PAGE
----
Chris Sale is the undisputed ace on this Red Sox team. David Price has been dubbed by many as the “X-factor” for the Sox, as his performance could very well dictate how far the team goes this postseason.
Meanwhile, Rick Porcello is something of a forgotten man in the Boston rotation. He’s two years removed from winning the American League Cy Young award, and one year removed from a season in which he’d like to forget (Porcello was 11-17 with a 4.65 ERA in 2017).
As a Red Sox fan, you’re not frightened when he’s on the mound, but you’re not wholly confident either. The perfectly average Porcello, though, somehow leads this incredible 2018 Sox team in wins with 13. His 13-4 record is the third best mark by a starting pitching in big leagues – trailing only Washington’s Max Scherzer and the Yankees’ Luis Severino.
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“We’re always asking him to pitch deep into these games when we’re short in the bullpen,” Red Sox manager Alex Cora said earlier this season of Porcello. “I feel comfortable when he’s on the mound. One thing about Rick is that he’ll always compete.”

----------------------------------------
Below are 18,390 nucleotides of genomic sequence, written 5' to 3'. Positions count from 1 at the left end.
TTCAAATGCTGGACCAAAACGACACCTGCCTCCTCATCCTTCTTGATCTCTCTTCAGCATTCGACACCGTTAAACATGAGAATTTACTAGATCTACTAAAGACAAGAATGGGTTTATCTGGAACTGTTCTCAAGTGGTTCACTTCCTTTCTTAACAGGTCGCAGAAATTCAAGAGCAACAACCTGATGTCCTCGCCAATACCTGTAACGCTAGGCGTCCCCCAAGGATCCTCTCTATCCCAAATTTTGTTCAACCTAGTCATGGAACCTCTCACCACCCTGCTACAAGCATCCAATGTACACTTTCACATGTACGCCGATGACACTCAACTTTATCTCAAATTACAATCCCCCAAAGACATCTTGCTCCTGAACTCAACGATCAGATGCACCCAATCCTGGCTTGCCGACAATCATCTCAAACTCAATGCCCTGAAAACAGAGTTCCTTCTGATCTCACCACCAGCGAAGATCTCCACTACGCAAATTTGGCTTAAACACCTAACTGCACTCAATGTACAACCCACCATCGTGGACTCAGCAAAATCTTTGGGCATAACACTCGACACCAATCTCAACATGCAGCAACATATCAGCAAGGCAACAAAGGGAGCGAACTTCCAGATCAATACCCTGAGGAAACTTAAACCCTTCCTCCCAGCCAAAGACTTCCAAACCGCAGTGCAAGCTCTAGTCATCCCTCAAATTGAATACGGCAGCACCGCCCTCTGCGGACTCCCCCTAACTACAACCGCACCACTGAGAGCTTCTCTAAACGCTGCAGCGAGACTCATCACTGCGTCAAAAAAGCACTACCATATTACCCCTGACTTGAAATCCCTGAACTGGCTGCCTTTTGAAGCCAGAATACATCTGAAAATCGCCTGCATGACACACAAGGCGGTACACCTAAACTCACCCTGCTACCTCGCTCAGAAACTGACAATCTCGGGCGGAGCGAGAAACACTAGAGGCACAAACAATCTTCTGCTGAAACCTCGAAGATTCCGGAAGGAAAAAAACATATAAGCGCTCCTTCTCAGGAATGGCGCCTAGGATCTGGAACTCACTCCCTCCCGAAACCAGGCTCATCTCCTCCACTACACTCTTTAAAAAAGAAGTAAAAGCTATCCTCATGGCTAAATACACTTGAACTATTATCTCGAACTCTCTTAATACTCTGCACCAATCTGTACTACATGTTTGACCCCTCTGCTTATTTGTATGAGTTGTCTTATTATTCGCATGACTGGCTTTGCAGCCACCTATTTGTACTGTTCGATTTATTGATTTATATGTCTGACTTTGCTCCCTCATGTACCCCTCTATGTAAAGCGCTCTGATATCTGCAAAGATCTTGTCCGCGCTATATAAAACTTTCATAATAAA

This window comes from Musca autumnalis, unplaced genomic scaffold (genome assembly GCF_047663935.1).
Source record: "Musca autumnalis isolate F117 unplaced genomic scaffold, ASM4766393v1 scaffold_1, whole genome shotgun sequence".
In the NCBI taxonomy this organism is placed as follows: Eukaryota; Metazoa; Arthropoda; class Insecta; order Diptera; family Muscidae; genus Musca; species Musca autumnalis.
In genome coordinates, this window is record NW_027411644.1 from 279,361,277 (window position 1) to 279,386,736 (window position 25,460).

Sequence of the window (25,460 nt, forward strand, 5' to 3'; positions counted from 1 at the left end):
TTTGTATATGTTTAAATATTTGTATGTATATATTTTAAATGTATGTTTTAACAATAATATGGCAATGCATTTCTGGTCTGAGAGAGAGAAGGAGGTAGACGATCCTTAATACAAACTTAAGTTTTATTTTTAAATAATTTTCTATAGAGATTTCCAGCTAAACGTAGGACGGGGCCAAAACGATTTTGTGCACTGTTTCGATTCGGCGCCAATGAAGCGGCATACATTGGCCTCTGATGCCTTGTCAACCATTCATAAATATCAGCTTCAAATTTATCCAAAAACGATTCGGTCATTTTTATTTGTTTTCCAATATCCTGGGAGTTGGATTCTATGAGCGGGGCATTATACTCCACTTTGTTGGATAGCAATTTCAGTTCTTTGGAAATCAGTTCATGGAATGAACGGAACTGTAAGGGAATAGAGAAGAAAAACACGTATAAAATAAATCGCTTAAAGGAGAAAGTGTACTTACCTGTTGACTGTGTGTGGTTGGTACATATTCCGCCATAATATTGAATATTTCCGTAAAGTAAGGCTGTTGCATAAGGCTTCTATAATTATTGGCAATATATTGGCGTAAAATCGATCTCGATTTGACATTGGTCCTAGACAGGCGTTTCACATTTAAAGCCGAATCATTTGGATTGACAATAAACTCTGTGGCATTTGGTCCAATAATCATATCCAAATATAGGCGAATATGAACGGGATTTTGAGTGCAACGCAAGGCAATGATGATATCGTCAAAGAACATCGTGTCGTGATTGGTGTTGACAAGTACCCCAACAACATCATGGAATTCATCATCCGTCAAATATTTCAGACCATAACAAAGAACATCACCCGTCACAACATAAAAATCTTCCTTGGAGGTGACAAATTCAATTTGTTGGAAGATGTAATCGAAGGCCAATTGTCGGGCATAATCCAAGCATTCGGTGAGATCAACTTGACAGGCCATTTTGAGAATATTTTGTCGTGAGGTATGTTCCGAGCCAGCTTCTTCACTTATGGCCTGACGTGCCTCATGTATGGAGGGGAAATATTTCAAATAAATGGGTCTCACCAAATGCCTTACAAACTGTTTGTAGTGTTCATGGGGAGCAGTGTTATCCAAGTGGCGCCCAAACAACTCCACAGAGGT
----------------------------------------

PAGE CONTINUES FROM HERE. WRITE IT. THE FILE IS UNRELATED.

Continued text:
Now at the age of 29, Red Sox fans are starting to understand what to expect from the Morristown, New Jersey native every time he takes the mound. There will be good outings, there will be some ugly outings – but the bottom line is grabbing a win. And no Red Sox pitcher has won as much as Porcello over these past three years.
Thanks greatly to a sparkling 22-4 record in 2016, Porcello is 46-25 in the past three seasons.
Maybe he is simply better friends with Lady Luck than, say, Sale – but Porcello has nearly guaranteed a Sox victory every time he’s stepped on the rubber since mid-June. Over the past five weeks, the Sox are 6-1 when Porcello gets the start.
He’s only had one real atrocious outing this season – a dud against the Blue Jays at Fenway on July 13 in which he allowed eight earned runs in a mere 2.0 innings of work. So he doesn’t have to be great to get the Sox a win. Four runs or less, and the Red Sox’ terrific offense should typically be able to pick up the slack.
Porcello could even eventually contribute to Sox’ terrific offense if the team reaches the World Series. The righty gave people a taste of his hitting skills on July 2 against Washington when he belted a three-run double off of Scherzer, arguably the top pitcher in the game.
“We were excited for sure, but I think when he hit it into the gap we weren’t really sure what was going on,” Mookie Betts said of Porcello’s key hit against the Nationals. “Then it was pure excitement when we realized what happened.”